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Researchers realize half-metallicity in A-type antiferromagnets with ferroelectric control


Fig. 1. The schematic illustration of ferroelectric control of half-metallicity in A-type antiferromagnets. Credit: JIANG Peng.

Recently, Prof. Zheng Xiaohong's research group from the Institute of Solid State Physics (ISSP) of the Hefei Institutes of Physical Science (HFIPS), in cooperation with Prof. Stefano Sanvito from Trinity College Dublin, demonstrated a novel idea to achieve half-metallicity in A-type van der Waals (vdW) antiferromagnets via ferroelectric control.

Half-metallicity is an important research topic in condensed matter physics and spintronics. Recently, an interesting class of two-dimensional (2-D) materials, vanadium dichalcogenides exhibiting intrinsic ferromagnetism and high Curie temperature, has been theoretically designed and experimentally synthesized. However, the required critical electric field for achieving half-metallicity is so high that it is almost unavailable under present conditions.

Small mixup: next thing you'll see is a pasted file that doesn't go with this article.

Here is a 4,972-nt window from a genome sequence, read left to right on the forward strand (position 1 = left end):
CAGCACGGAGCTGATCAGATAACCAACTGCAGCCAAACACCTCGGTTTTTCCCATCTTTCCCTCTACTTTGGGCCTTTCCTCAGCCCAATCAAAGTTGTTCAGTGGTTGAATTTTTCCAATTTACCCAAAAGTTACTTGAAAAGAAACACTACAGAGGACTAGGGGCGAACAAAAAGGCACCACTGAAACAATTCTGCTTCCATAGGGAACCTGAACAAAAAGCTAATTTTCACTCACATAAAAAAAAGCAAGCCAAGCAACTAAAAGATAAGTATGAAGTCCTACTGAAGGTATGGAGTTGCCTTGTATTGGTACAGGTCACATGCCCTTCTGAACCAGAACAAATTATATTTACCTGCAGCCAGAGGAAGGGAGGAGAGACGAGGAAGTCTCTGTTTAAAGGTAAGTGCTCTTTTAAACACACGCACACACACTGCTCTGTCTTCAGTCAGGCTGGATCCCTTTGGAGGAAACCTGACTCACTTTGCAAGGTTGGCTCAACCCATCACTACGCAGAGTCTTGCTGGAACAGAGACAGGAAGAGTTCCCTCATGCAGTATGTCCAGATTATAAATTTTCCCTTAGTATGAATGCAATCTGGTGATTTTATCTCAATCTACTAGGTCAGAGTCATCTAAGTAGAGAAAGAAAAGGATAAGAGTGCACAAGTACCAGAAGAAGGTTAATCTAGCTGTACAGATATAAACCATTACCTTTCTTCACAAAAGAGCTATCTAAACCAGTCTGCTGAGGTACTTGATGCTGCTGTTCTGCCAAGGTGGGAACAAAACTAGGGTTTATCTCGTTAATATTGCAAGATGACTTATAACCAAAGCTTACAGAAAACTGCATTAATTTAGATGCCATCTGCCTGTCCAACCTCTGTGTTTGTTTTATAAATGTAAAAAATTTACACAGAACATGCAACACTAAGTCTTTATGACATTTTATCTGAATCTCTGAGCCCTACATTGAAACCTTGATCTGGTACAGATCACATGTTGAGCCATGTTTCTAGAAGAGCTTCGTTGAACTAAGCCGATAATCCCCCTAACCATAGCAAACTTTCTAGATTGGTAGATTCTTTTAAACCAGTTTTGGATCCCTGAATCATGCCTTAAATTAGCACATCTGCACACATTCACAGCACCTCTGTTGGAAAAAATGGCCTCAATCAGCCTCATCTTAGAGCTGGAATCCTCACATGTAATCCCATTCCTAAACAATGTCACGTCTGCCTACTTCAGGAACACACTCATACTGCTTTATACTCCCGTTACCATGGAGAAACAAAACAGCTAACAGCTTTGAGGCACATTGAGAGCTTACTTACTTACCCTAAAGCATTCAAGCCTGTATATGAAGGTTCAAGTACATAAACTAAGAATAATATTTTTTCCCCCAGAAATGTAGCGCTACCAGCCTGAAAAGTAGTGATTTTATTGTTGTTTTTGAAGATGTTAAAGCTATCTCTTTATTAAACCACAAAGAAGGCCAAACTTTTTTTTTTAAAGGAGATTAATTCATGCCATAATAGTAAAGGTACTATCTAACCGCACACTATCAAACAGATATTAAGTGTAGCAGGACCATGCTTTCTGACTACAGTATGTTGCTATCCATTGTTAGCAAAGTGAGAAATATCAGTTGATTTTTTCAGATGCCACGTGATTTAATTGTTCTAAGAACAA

This time, the team reported a vdW multiferroic heterostructure, which was formed by sandwiching the bilayer 2H-VSe2 between two layers of 2-D out-of-plane ferroelectric Sc2CO2, via first-principles simulations.

They found a half-metallic nature presented in the band structure as well as the conducting spin channel localized in only one layer of 2H-VSe2.

Meanwhile, the spin polarity and the spatial location would be reversed with the ferroelectric polarization reversal. The mechanism behind this phenomenon originated from both the built-in electric field of the ferroelectric sandwich, and the charge transfer selectively occurring only at one interface.

Two prototypes of nonvolatile memory devices were therefore further proposed, in which two states ("1" and "0") were realized by switching the polarization direction of the ferroelectric layers.


Fig. 2. The atomic structures and the corresponding spin- and layer-resolved band structures of two polarization configurations for the VSe2/Sc2CO2 vdW heterostructures. Credit: JIANG Peng.

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